Tragic accidents with mobile plant
Tragic accidents with mobile plant – are we missing something?
On 19 Feb 2013, a worker at a grain storage facility was struck and killed by a reversing front end loader while sweeping grain. The response from WorkCover NSW was to remind us all to focus on traditional systematised & procedural safety approaches but what about the human factors involved here? It seems pretty evident that we’re missing something critical in the strategy to reduce accidents with people and mobile plant.Other recent incidents where workers were killed after being struck by vehicles include: a worker at a paper recycling plant being struck by a reversing front end loader; a plumber being struck by a reversing pantec truck at an industrial estate; and an off-sider hit by a car while they were directing a reversing truck at a service station.According to a WorkCover NSW spokesperson, over the last five years, 10 workers have been killed and 2,089 workers injured due to mobile plant accidents at a cost of approximately $39 million to the NSW workers’ compensation system.
We all know that working in and around mobile plant is very dangerous but despite all of the traditional safety approaches to working with mobile plant, we continue to experience the carnage and waste of valuable human life. These traditional approaches typically include:
- traffic control procedures that separate workers from mobile plant
- safe work method statements for working around mobile plant
- education and training courses for working with mobile plant
- mobile plant safety systems and warning signals
- properly assigned and maintained mobile plant
In all of these situations, it seems evident that good safe workers have suffered from a momentary loss of situational awareness resulting in tragedy. At SHAWSAFE, we believe in a holistic approach to work safety and given that 80% to 90% of safety incidents are caused by human error, we urge OH&S Managers in industrial environments to augment traditional safety approaches with the human factors approaches to help reduce accidents with people and mobile plant.
Another human factors approach is to start safety from the beginning when recruiting new workers, with tests that are designed specifically for mobile plant operators and workers. These tests are scientifically validated and commercially proven to identify workers with the right behavioural attributes and physical human abilities to work safely with mobile plant and equipment. We’re not referring to generic psychometric testing (such as IQ and Personality) but a specific battery of tests that are far more granular and highly validated for mobile plant workers. For example, these tests accurately identify a workers level of:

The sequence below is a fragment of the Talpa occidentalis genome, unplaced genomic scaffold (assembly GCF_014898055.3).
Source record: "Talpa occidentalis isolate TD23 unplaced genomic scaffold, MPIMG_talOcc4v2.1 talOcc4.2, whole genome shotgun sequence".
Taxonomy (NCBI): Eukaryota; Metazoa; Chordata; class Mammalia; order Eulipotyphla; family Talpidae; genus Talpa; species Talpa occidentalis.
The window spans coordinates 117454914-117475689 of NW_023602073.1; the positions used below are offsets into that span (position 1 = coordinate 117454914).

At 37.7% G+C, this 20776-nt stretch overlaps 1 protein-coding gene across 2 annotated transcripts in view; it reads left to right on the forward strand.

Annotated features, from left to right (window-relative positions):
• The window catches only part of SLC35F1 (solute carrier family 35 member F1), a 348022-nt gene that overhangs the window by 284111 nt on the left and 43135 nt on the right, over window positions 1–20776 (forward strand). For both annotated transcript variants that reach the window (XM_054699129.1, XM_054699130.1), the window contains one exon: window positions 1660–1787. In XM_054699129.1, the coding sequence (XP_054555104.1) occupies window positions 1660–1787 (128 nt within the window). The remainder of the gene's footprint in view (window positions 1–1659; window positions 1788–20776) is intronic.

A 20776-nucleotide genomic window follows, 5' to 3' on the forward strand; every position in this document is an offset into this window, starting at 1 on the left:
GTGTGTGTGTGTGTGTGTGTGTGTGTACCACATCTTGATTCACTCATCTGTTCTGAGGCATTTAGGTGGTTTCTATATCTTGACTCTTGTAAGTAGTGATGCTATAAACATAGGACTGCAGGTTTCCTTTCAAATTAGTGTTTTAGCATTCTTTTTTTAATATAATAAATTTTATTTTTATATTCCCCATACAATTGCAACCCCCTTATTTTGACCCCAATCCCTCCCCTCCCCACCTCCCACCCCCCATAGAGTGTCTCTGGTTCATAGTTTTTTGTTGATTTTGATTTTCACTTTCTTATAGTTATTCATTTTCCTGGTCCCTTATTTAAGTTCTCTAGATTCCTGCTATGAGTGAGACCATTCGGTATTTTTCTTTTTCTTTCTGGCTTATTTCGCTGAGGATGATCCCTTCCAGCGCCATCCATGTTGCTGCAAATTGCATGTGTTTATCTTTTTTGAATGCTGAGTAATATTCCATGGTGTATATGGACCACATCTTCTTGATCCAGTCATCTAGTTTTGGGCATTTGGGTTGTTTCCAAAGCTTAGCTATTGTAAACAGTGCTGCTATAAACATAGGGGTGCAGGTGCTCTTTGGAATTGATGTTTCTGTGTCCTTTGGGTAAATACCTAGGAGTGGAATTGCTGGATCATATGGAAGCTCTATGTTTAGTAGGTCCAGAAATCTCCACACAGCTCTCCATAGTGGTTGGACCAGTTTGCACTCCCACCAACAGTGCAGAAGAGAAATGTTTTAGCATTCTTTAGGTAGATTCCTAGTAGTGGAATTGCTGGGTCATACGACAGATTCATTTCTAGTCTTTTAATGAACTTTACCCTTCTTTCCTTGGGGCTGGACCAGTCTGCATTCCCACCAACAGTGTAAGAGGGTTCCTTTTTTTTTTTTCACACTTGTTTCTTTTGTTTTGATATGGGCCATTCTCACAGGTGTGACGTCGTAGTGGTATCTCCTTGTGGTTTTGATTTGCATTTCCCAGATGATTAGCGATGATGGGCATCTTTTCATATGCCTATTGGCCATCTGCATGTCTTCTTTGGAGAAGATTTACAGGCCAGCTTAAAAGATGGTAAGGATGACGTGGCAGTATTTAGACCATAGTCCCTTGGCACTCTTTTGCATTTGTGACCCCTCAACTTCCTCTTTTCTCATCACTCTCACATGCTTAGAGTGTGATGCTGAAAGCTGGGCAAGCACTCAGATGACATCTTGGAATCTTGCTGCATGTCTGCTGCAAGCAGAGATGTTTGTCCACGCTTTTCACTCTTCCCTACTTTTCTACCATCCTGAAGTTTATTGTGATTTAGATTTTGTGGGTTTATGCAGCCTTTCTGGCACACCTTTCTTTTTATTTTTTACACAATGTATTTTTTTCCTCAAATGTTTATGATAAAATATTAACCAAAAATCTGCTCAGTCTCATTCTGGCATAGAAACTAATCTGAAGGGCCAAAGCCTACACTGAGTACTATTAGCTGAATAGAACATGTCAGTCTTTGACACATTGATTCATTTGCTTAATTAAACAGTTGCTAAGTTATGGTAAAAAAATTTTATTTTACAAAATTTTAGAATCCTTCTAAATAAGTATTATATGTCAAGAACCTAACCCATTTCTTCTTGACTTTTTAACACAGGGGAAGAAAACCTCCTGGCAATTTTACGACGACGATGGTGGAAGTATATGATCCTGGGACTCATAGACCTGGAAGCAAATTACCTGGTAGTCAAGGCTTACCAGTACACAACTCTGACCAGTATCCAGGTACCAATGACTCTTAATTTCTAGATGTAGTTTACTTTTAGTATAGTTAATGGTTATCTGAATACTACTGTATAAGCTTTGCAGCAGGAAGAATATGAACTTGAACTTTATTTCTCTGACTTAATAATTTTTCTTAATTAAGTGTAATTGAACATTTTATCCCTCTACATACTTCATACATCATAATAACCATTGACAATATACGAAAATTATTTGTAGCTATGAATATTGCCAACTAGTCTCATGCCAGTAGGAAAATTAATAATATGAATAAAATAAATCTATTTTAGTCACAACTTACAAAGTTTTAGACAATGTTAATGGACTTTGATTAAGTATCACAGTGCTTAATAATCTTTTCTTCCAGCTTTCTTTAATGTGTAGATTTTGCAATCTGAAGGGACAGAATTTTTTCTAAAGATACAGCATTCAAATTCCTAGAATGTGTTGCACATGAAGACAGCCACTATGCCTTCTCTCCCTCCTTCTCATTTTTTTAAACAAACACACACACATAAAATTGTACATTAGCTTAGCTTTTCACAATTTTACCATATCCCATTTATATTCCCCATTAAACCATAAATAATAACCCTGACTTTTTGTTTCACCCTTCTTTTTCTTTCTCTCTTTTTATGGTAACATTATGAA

- mechanical reasoning ability
- ability to maintain concentration and vigilance in a repetitive working environment
- reaction time
- peripheral perception
- ability to accurately judge speed, distance, and time
- spatial awareness
- attitudes and behaviour towards safety
These attributes are critical for working in and around mobile plant and equipment. By employing people with these attributes, the number of accidents caused by human factors will reduce significantly. Furthermore, these tests will identify existing mobile plant workers that have deficits that are a threat to their own safety and the safety of their co-workers. These deficits can then be targeted in an employee development plan using specialist training and rehabilitation software such as CogniPlus supported by performance coaches (i.e. qualified organisational psychologists) for those needing help.
SHAWSAFE recommends SCHUHFRIED (est. 1947) as a specialist in these human factor capabilities. SCHUHFRIED is recognised as the world leader in computer-based psychology for operator, blue collar and driver roles. Many of the world’s largest industrial companies use SCHUHFRIED’s Vienna Test System to augment the traditional safety approaches with human factors safety approaches to provide a holistic strategy for reducing accidents with mobile plant and equipment.